Wednesday, Mar 05, 2003
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By V. Jayanth
In 1998, the DMK regime, while implementing the Commission recommendations, impounded 60 per cent of the arrears of pay and allowances as also the pension and related benefits.
The Government held back Rs. 623 crores in arrears of pay and allowances and another Rs. 469 crores of pension to employees who retired during 1996-98. This was supposed to be repaid after a five-year term.
According to official sources, the liability mounted to a ``staggering Rs. 1,823 crores'' in 2003-04, providing for interest payable for five years.
The question is: Can the State afford to make this payment, when it has suspended many festival advance, bonus, encashment of earned leave and even an increase in dearness allowance.
``Though the financial position may be more manageable now than it was 18 months ago, there is certainly no scope for coughing up something like Rs. 1,800 crores in the coming year'', explains a senior official.
As such, the Government will have to take a policy decision on dealing with this `arrears issue'. It is doubtful whether any government can deny its employees what was promised.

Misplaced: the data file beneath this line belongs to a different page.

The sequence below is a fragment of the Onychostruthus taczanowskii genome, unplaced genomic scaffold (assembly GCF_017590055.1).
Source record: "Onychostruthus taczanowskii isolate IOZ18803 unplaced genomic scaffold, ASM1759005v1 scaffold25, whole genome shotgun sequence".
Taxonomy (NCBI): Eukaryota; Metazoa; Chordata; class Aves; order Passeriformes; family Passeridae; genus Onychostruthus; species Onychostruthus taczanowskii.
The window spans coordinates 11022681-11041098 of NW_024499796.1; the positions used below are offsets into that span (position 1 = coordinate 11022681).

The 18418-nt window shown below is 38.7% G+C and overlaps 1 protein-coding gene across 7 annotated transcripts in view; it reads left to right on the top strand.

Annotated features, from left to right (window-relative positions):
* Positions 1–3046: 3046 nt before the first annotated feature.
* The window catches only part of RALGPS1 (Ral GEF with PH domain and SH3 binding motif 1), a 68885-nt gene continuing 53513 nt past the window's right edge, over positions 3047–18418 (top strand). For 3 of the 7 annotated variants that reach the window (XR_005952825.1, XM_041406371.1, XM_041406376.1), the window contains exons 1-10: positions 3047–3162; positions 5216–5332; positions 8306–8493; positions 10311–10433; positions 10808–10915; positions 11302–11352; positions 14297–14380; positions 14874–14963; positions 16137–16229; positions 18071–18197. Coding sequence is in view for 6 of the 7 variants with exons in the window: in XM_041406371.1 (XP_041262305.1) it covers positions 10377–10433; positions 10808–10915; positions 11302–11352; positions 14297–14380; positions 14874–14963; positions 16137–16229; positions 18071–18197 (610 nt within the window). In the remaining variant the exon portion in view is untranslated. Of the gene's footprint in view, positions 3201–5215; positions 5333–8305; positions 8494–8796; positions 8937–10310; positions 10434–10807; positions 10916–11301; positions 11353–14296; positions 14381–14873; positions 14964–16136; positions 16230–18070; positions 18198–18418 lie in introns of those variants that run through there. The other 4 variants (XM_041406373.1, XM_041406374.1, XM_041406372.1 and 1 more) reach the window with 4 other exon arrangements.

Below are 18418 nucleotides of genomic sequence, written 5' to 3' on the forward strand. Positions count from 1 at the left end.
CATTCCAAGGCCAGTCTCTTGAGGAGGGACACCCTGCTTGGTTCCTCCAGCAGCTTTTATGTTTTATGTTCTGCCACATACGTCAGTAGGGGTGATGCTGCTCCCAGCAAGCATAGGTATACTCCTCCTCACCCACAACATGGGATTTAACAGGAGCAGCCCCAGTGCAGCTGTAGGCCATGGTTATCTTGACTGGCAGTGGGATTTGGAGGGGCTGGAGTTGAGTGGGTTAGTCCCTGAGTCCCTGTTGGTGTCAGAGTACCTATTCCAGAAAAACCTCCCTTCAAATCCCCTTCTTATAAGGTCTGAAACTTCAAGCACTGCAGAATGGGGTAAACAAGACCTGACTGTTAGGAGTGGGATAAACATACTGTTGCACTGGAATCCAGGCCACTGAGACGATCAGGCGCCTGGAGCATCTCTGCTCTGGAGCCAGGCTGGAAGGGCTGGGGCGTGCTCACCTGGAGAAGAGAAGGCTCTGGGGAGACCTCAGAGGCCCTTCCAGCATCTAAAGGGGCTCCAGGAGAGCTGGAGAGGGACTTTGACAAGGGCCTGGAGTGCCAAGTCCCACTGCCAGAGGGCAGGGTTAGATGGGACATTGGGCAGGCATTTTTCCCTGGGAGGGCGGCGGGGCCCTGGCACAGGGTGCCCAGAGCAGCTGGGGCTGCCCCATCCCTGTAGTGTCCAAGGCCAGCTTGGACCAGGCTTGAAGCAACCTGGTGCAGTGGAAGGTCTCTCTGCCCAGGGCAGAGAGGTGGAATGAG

The options before the Government, sources say, are either to stop interest payment on the dues or work out a schedule of phased payment through small savings instruments.
While deciding on this sensitive issue, the Government will also have to make up its mind on restoring bonus, festival advance and other benefits suspended for two years now owing to the fiscal crisis.
Though the Government has already introduced a new `contributory scheme' of pension for new recruits, it may not have any significant impact on the budget in the short-term, as there is also a partial freeze on recruitments.
There is concern over the rising salaries and pensions bill and the Chief Minister, Jayalalithaa, has gone on record, in the Assembly itself, wondering whether it is ``fair'' to ``pamper'' one section of employees alone.
Officials say the salaries bill rose steadily through the 1990s, making a quantum jump in 1998, when the Fifth Pay Commission recommendations were implemented.
The pension bill trebled from Rs. 1,070 crores in 1996-97 to Rs. 3,000 crores last year.
It remains to be seen whether the Government will take a policy decision on these issues or adopt an ad hoc approach, putting off the payment to ``better times''.
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